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Designing Development Support Infrastructures (Part 4 of 5): The End of "DLL Hell": Supporting Centralized Corporate Development

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This article identifies how to design infrastructures that put an end to "DLL Hell," at least in relation to corporate development projects.
Nelson Ruest and Danielle Ruest are the authors of Preparing for .NET Enterprise Technologies: A Practical Guide for People, PCs, and Processes Interacting in a .NET World (Addison-Wesley, 2001, ISBN 0-201-73487-7).
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Introduction

Every Windows programmer is familiar with the Dynamic Link Library (DLL) concept. Most have probably even lived through "DLL Hell.". It's the most common Windows problem. In fact, it's the problem that's at the source of several new Windows enhancements, especially in Windows 2000, and now in Windows XP. It's also at the base of Microsoft's new .NET Framework development initiative. But what is it in fact?

"DLL Hell"

Dynamic link libraries (DLLs) are essential Windows elements. A DLL contains the routines that can be called upon by a Windows program during its execution. In other words, a DLL is a library of functions with which a program can create dynamic links. In fact, DLLs are reusable components that are at the very core of the Windows programming concept. They can be used in different contexts. For example, Windows itself is a system composed of DLLs. The Windows DLLs offer system-wide services to other applications running on top of Windows. This includes how to talk to a printer, how to talk over the network, how to store information on a disk, how to display information on a screen, and so on. Windows programmers never need to worry about coding these particular functions; their applications only need to call the routines.

A Windows program is like an orchestra conductor or maestro, whose responsibility is to call upon the proper orchestra member at the proper time. In this case, orchestra members are DLLs. This approach offers great advantages. Since the program is a conductor, it doesn't load all of the components into memory when it's launched. Microsoft Word, for example, only launches its operating environment when a user double-clicks the Word icon. Then, as the user applies different functions, Word calls each function from disk and loads it into memory, often unloading other functions to do so.

This approach greatly simplifies programming by dividing it into smaller components; the programmer only needs to concentrate on a given function while coding it. This programming method fully supports the distributed programming model, making large software development undertakings easier to manage and break down. But it does have its drawbacks.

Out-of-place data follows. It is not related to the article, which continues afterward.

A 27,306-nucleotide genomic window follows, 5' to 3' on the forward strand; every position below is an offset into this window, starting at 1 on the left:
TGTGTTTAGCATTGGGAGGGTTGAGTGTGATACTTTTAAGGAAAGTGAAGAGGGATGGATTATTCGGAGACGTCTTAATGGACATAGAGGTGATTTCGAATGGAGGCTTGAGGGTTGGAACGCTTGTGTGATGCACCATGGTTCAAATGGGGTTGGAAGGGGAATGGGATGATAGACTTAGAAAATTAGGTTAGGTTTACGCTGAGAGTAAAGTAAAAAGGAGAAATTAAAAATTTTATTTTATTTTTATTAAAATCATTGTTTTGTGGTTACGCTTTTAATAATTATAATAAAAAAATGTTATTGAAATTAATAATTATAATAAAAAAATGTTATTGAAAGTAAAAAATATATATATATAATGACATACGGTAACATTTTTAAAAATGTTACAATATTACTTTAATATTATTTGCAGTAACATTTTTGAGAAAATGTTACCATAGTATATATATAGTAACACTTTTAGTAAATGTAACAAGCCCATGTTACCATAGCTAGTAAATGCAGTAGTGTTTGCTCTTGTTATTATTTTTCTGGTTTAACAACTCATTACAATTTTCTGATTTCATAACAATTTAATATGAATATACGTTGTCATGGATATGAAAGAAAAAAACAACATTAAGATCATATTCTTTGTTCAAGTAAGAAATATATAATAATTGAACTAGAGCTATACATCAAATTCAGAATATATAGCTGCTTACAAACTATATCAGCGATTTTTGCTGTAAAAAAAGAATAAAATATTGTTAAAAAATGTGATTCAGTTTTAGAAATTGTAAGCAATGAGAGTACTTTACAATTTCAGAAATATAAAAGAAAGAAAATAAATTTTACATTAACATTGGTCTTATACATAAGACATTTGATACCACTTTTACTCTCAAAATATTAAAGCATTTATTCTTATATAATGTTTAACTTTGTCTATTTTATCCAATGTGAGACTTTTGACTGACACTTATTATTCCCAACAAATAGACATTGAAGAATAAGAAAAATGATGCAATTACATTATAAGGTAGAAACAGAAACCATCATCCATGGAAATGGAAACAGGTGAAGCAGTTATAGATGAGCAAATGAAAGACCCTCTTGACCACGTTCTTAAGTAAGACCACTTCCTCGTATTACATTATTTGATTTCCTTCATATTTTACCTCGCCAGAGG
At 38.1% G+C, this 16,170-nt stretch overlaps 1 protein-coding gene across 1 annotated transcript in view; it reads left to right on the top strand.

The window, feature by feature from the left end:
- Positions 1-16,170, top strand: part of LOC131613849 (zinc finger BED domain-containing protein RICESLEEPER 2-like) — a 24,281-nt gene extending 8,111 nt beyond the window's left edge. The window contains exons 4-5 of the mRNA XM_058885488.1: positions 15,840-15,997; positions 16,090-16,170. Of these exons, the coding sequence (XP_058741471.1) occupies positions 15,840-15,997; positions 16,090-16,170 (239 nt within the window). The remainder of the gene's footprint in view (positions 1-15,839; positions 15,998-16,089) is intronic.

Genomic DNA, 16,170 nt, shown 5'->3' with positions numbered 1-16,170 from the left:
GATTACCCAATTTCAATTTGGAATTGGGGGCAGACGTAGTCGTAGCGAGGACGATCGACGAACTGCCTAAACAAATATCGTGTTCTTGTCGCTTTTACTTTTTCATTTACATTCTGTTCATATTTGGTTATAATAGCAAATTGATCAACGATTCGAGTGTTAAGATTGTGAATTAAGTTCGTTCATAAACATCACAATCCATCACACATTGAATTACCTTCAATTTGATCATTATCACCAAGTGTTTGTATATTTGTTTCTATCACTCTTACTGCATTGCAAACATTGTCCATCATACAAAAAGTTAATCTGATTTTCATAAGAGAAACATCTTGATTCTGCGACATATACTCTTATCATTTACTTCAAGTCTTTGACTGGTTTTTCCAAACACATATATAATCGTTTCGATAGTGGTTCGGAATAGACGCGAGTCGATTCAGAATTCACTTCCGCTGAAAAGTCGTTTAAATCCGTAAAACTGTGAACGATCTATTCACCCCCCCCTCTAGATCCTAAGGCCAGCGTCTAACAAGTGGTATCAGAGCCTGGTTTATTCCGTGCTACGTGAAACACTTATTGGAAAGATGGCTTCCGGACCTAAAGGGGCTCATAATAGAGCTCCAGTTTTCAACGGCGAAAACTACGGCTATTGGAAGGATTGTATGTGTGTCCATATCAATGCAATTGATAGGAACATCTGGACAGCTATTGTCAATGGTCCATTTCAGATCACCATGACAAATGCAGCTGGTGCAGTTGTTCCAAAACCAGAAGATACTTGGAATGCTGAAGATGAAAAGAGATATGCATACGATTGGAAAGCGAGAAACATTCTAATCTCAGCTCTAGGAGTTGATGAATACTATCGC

The biggest problem with the DLL model is the model itself and the people who use it. Let's take Word again as an example. When Microsoft prepares a new version of Word, they don't need to concern themselves with all the Windows functions that Word will call. Thus, the Word program or conductor will use both private DLLs that are particular to Word and that are delivered with the product, and public DLLs that are already included in Windows (see Figure 1).

Figure 1 Figure 1 The DLL concept in Windows.

"DLL Hell" occurs when, during the preparation of the software for market delivery, Windows software manufacturers decide to include public DLLs within their software assemblies. It's understandable. If a manufacturer has tested and retested their new application with a precise DLL kit (often amounting to a particular version of Windows), they will want to reproduce this version on destination systems by including all components in the system build. So, when you install the software on your system, it will automatically install system components that are most likely already on your system, just to make sure that the software manufacturer receives fewer support calls. The logic is sound from the manufacturer's point of view: "We know that our product works with such-and-such a version of a DLL, so we have to ship it with the system."

This logic is a lot less sound from your point of view, however, especially if you're an experienced Windows user and you always keep your system up to date by downloading and installing service packs and hot fixes from the Microsoft web site. In that case, it's most likely that the version of said component on your system is much more current than the version that comes with the software you just purchased. When you install this new software, your own version of the component is destroyed, often without any warning to you, the user.

That's DLL Hell. A working system is destabilized because software manufacturers constantly deliver software that includes public DLLs. The result: the famous Windows Blue Screen of Death!

Microsoft has come a long way toward a solution; Windows 2000 and Windows XP both include several features that aim to correct this problem. But why does the problem exist in the first place? Where does this need to include public DLLs come from? Is it only human nature?

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